of comnimons. Very great malversation had occurred, which was to come the eusuing term before the King's Bench; and therefore the house, they had no doubt, would not entertain the present bill.-The house then divided for the second reading, Ayes 42-Noes 30. The bill was then read a second time, and was ordered to be committed.

[STIPENDIARY CURATES' BILL.] The Attorney-General, pursuant to notice, rose for the purpose of moving for leave to bring in a bill for encouraging the resi dence of Stipendiary Curates on their cures. The bill was the same as one which had already received the sanction of the house, though from its having had, when it passed before, a clause in it for making provisions for such curates as should be deprived of their curacies by the effect of the rectors' residence bill, it had been considered in the other house as a money bill, and on that ground rejected. His learned friend (sir William Scott) who had introduced that bill, had since brought forward another without the exceptionable clauses, but had been prevented, by his professional duties, from attending to its progress. The same cause still prevented him from bringing forward the measure, and in consequence the duty had devolved Mr. Thornton replied, that should that on him. His object was not to alter the be the case, sir Francis Burdett's friends laws as they stand at present with respect would still have a right to be heard before to livings under 4001. per annum, the a committee.The order of the day was bishops having power to enforce a resi then discharged. dence; but when the living exceeded that [PANCRAS POOR BILL.] Sir T. Met-sum, he thought there could be no objec calf moved the second reading of the Pancras Poor bill, which, he observed, was for the purpose of remedying the defects in the act passed last session. If any objections were made to any parts of the bill, these, he observed, could be rectified when it was referred to a committee. His object was to place the parish of St. Pancras on the same footing as the parish of St.

tion to a clause for obliging the vector to provide a resident clergyman, with a salary of 2007. a year. He therefore shoved for leave to bring in a bill to encourage the resi dence of stipendiary curates on their cures.

Sir John Newport expressed his hopes that Ireland would not be excluded from the benefit of the act proposed, esthere was no other part of the empire where the

regular residence of the parochial clergy | customs of the house to circulate such lists; was more wanted. Those who were apt so that that he believed it would be deemto complain of the increase of one religion, ed a breach of order in him to say that and the decrease of another, should con- the treasury were guilty of so doing; and sider the effect produced in that part of therefore he should endeavour to abstain the United Kingdom, by the suspension of from so expressing himself; though it was those parochial duties. a fact of which he entertained not the smallest doubt. He would appeal to the right hon. gentlemen themselves whether or not they could venture to deny the fact to him. It was a conduct which, no doubt, appeared highly discreditable to them. Let the house recollect in what situation the right hon. gent. opposite (the chancellor of the exchequer) then stood. He (Mr. Pitt)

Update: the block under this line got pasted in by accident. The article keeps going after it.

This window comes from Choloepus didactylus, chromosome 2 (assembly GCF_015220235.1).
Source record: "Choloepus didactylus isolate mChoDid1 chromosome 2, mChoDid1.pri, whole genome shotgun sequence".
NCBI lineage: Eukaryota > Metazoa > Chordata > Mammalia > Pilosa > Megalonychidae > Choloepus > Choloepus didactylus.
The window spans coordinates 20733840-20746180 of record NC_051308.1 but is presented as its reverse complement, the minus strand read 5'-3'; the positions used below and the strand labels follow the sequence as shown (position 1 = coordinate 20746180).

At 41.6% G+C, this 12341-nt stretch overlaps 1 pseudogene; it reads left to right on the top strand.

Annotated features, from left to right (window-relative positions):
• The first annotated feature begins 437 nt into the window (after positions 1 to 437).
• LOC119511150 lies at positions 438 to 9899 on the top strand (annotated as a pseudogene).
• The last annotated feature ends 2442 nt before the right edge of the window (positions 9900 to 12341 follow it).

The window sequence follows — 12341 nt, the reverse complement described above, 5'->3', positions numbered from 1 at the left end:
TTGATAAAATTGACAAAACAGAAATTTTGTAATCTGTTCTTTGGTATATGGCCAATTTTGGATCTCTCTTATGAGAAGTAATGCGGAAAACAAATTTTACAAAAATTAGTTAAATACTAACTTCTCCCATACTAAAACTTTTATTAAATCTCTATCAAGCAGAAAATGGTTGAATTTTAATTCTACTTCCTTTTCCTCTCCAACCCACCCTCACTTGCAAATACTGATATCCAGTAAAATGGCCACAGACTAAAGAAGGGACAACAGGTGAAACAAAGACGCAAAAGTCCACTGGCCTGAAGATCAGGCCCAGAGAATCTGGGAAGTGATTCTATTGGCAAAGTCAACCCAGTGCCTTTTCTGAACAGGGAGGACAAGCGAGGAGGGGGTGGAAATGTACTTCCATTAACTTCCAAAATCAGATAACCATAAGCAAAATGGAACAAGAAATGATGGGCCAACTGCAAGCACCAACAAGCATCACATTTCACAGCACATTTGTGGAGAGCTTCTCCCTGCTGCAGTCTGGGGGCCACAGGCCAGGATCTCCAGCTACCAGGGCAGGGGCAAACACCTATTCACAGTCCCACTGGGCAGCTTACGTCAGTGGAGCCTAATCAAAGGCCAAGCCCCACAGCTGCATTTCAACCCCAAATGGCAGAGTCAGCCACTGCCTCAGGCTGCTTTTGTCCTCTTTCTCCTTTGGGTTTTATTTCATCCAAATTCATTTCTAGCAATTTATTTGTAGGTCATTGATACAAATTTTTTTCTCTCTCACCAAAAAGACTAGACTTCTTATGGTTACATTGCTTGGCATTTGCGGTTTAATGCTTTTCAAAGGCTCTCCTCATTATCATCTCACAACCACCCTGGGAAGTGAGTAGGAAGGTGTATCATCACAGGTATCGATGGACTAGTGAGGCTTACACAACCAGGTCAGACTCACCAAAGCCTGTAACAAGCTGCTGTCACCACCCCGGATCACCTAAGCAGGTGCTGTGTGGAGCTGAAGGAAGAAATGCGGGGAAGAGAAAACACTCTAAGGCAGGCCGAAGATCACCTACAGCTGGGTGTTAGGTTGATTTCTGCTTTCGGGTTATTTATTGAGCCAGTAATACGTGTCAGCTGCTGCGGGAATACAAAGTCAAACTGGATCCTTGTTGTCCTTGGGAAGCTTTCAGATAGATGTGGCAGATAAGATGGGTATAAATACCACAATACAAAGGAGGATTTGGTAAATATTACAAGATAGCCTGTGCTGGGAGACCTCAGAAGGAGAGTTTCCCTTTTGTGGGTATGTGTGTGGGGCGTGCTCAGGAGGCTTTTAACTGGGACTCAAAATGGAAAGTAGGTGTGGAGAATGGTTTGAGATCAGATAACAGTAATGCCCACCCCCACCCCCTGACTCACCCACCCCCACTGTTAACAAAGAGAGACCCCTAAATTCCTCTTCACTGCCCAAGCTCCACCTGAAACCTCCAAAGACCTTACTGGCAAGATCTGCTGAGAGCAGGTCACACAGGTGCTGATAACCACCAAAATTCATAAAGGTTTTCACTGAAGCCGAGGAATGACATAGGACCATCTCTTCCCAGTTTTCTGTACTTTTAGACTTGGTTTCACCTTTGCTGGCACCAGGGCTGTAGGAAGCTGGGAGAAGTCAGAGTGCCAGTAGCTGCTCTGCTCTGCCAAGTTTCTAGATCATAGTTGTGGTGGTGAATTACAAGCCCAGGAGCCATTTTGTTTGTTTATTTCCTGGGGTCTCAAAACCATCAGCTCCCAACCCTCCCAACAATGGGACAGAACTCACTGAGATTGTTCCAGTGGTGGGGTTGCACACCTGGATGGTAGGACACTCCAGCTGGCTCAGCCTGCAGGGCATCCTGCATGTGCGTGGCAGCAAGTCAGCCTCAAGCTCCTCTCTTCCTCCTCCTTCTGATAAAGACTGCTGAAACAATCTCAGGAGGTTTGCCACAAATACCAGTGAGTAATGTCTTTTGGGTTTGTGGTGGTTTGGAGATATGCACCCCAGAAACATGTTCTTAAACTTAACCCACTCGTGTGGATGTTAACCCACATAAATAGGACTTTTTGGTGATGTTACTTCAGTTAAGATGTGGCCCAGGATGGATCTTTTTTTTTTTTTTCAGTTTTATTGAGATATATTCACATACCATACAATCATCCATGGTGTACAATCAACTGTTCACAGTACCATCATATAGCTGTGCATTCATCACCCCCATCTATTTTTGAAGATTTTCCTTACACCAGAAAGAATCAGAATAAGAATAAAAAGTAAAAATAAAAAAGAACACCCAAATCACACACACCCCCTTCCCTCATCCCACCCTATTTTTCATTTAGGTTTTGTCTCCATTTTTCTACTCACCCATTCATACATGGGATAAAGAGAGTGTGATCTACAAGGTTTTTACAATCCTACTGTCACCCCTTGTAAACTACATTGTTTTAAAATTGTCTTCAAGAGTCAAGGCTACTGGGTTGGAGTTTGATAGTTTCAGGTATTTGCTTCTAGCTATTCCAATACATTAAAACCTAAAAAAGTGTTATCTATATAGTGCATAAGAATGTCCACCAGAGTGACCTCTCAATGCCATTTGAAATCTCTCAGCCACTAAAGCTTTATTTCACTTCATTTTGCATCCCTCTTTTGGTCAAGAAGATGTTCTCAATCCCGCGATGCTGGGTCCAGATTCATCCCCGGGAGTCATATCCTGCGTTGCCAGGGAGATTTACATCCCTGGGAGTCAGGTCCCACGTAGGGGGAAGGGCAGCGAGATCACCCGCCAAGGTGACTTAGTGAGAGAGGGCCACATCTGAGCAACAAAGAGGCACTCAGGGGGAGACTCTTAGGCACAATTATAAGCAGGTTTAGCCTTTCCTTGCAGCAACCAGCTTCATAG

The Chancellor of the Exchequer said he understood that provisions to the effect alluded to would be made in the bill proposed to be brought in by an hon. and learned gent. (Dr. Duigenan).

Mr. P. Moore hoped it was meant to make the duty of residence mandatory on the clergy.

Mr. Creevey apprehended that the in-had boldly come forward and taken upon tended provision to curates was rather too limited.

himself a very great responsibility as to the country. Intimately connected with lord The Attorney-General agreed with sir J. Melville, he had appealed to the house and Newport, that if there was any soundness the country as to the purity of his conduct. of principle in the bill, it applied with The right hon. gent. had, by his own acequal strength to Ireland as it did to Eng-count, his hands pure and his character land; but he possessed too little local in- unimpeached; and this assertion he (Mr. formation respecting that country, to un- W.) was not disposed at that moment to dertake such a measure. of himself; and call in question. He could not but obhe had heard it argued, on a former occa-serve, however, that a considerable deal of sion, that it would be too hard to compel curates to reside in parishes where no residence was appropriated to them.

Dr. Duigenan said, that the bill he had the honour to move for would embrace the objects alluded to by the hon. bart.-Leave was given to bring in the bill.


suspicion was created by the manner in which that right hon. gent. had prepared himself to go to trial. The persons who were to judge of his conduct were such as were appointed by himself. This surely was a circumstance not very creditable to that right hon. gent., and, in short, it ap[BALLOT FOR A SELECT COMMITTEE ON peared perfectly ludicrous to see a man THE ELEVENTH NAVAL REPORT.]. The stand up and say, here I am, ready to Chancellor of the Exchequer moved the order meet any accusation the house may think of the day for reading the report of the com- proper to bring forward against me, or call mittee appointed to examine the lists of me in question from the beginning to the end twenty-one persons given in for the pur-of my political career. Who are to be my pose of constituting a select committee on judges? Let them be declared in the face the tenth naval report. The names were of day; let them be named by ballot." This accordingly read, with the number of the votes for each.